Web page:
Tag Archives: total-body workout

Up-Tempo Training is Best

1 Apr

45_2[1]

Seated Cable Row

One of our preferred strategies when training athletes (and virtually every other client) involves minimizing rest intervals among and between sets.  Maintaining an “up-tempo” pace  — keeping the heart rate up during a workout — results in continuous improvement, regardless of fitness level.

There’s no need to be in the weight room all day.  Most of our clients’ sessions are about 45-50 minutes in duration, and there’s very little “down” time.  They get in, get their work done, and get out (and recover).

We’ve found that agonist-antagonist paired sets (working opposing muscle groups — pushing and pulling — e.g., the bench press and row) are a great way to maintain an aggressive workout tempo, improve workout efficiency, and reduce training time, while not compromising workout quality.  In addition to strengthening muscles, this strategy strengthens and stabilizes joints and helps prevent injury.  Our athletes and clients perform the paired exercises, back-to-back, completing all sets with as little rest as they can manage, then rest for one minute before proceeding to the next pair of exercises.

We also vary our training programs, changing exercises weekly, while ensuring that each session is a total-body workout.  Performing different exercises for similar muscle movements is important to keep workouts challenging.

High-intensity interval training (HIIT) is another terrific way to maintain an efficient, up-tempo workout.  HIIT involves alternating high- and low-intensity exercise over a pre-determined period of time.  We like a ratio of 1:3, high-intensity to low-intensity, as a benchmark, depending on the athlete’s/client’s fitness level.

Get STRONGER, Get FASTER!

Your thoughts?

6 Ways to Get Stronger

23 Jun

Every athlete can improve his or her performance by getting stronger.  Whether your sport involves running, jumping, hitting, throwing, or kicking, strength training can help you do it better.  Your sport-specific skills aren’t going to be enough if you’re the weakest, slowest player on the court or field.

Here are 6 ways to get stronger:

  1.  Get in the weight room.  I know this one sounds like a “no-brainer,” but I also know a lot of athletes who aren’t getting their work done in the weight room (you know who you are).  Strength training is not about having time to workout, it’s about making time.  Conditioning, and playing and practicing your sport, are not enough.  In order to get stronger, you’ve got to lift, push, and pull heavy “stuff.”  As I mentioned in last week’s article, you won’t get stronger by grinding out 3 set of 10 reps.  Building strength and power – for most exercises – requires that you work with a weight that challenges you for 4-6 repetitions per set.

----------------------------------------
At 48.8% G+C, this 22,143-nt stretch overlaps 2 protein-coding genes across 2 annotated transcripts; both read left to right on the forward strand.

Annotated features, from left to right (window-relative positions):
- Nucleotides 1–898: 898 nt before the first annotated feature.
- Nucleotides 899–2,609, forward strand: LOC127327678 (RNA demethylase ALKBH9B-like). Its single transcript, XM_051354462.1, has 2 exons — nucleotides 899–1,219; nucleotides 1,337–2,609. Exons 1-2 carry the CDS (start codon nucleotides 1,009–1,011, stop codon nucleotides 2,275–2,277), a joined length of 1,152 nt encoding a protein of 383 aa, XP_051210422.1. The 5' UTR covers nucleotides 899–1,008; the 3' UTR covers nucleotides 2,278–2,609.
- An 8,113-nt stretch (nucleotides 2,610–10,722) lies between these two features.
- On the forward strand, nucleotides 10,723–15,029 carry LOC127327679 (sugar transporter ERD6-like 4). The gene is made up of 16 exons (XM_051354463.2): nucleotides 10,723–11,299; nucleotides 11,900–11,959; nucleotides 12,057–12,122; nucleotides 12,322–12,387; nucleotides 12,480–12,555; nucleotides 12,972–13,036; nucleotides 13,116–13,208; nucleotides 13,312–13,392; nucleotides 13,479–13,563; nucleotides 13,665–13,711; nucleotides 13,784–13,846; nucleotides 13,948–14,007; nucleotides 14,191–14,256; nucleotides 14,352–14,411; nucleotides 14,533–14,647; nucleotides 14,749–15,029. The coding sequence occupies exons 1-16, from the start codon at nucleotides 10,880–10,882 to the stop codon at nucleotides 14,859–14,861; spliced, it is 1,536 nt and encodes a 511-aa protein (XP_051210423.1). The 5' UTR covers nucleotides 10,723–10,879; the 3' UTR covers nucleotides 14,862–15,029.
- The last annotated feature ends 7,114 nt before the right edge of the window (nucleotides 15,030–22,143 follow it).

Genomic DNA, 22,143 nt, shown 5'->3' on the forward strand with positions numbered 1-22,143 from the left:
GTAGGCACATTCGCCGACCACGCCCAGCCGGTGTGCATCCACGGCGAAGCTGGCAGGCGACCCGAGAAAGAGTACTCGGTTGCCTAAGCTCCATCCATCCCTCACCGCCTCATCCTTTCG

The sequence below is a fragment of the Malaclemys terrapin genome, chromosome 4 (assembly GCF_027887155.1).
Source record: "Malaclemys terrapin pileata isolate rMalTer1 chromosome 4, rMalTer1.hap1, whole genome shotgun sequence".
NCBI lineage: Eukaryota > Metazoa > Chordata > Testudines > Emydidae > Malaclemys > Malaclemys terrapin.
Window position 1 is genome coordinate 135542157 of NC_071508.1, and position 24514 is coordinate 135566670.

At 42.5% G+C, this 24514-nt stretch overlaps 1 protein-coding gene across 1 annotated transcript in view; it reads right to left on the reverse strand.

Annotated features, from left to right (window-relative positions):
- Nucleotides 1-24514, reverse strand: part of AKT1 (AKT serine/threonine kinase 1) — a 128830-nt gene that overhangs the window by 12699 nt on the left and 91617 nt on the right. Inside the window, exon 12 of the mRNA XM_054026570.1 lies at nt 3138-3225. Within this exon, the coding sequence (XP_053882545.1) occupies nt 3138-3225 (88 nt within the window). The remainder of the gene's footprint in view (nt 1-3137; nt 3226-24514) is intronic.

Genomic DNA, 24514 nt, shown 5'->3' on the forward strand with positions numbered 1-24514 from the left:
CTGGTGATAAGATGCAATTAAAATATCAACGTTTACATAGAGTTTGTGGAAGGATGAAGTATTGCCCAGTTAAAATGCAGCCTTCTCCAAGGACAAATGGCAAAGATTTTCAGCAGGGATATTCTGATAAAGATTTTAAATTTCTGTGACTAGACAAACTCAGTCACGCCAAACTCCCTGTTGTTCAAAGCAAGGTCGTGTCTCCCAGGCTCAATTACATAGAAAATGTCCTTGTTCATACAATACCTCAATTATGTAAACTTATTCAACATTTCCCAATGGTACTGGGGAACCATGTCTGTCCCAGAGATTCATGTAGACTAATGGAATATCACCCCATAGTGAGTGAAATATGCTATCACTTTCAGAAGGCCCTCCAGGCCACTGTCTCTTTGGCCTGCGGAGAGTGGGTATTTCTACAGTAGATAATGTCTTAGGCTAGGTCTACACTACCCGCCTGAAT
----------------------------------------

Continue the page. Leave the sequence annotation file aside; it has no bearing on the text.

2. Set a goal.  What do you want to accomplish?  Maybe you want to run faster or jump higher.  Perhaps you want to throw, hit, and/or kick with more force or velocity.  Setting a goal for yourself is the first step.  You have to know where you want to go before embarking upon your journey.
  3. Have a plan.  Once you determine your goal, it’s time to develop a plan.  Your plan should include action steps that lead you from point A (the present) to point B (your goal), including exercises, repetitions, sets, intensity, volume, and frequency.  Make sure your plan is SMART (specific, measurable, actionable, realistic, and time-bound).  And remember, your action steps must be consistent with your goal.
  4. Work your entire body.  Forget about “body part” training, working only certain parts of your body on specific days.  You should train like to work, play… and live.  That means it’s important to work all your major muscle groups, every time you workout.  Your body is meant to work as a functional, interconnected unit.  Make sure your training is functional, and reflects the demands of your sport, by training movements and not just muscles.
  5. Rest and refuel.  Every time you workout, you break down muscle.  Allowing yourself some time (48 hours is a good gauge) to recover, following your workout, helps your muscles to rebuild and recover in preparation for your next bout of strength training.  Nutrition – including post-workout nutrition — is important.  Active individuals should aim for 0.6-0.8 grams of protein, per pound of body weight, per day, including 20-30 grams of protein within 30 minutes of strength training.  Athletes may need as much as one gram of protein, per pound of body weight, per day.
  6. Get some help.  Consider enlisting the help of a reputable, qualified, and experienced certified strength training professional, at least to get you started.  He or she can guide and instruct you through exercise selection, proper form and technique, appropriate sets and repetitions, injury prevention strategies, nutrition guidelines, provide motivation, and more.

Get STRONGER, Get FASTER!

Your thoughts?

Burn More Fat When You Workout

16 Nov
Goblet Squat

Goblet Squat

Here are a few tips from ASD Performance for maximizing fat loss when you workout:

1. Total-Body Movements

To maximize your calorie burning efforts, choose big exercises that skyrocket your heart beat and leave you panting for breath. Choosing more intense full-body exercise enables you to burn more calories in the same amount of time. Some great exercises to try out: kettlebell swings, goblet squats, burpees, and any move that makes you quickly move up and down, and back and forth.

2. Short Cardio

Instead of spending extensive periods of time on a treadmill, elliptical, stationary bicycle, etc., try breaking up your cardio into multiple short rounds. 2-minute intense rounds of work has a positive impact on heart rate, body temperature, and breathing without greatly hindering your strength or power later in the workout. The only catch… you must go all-out for each 2-minute round. No slacking.

3. Loaded Carry Finisher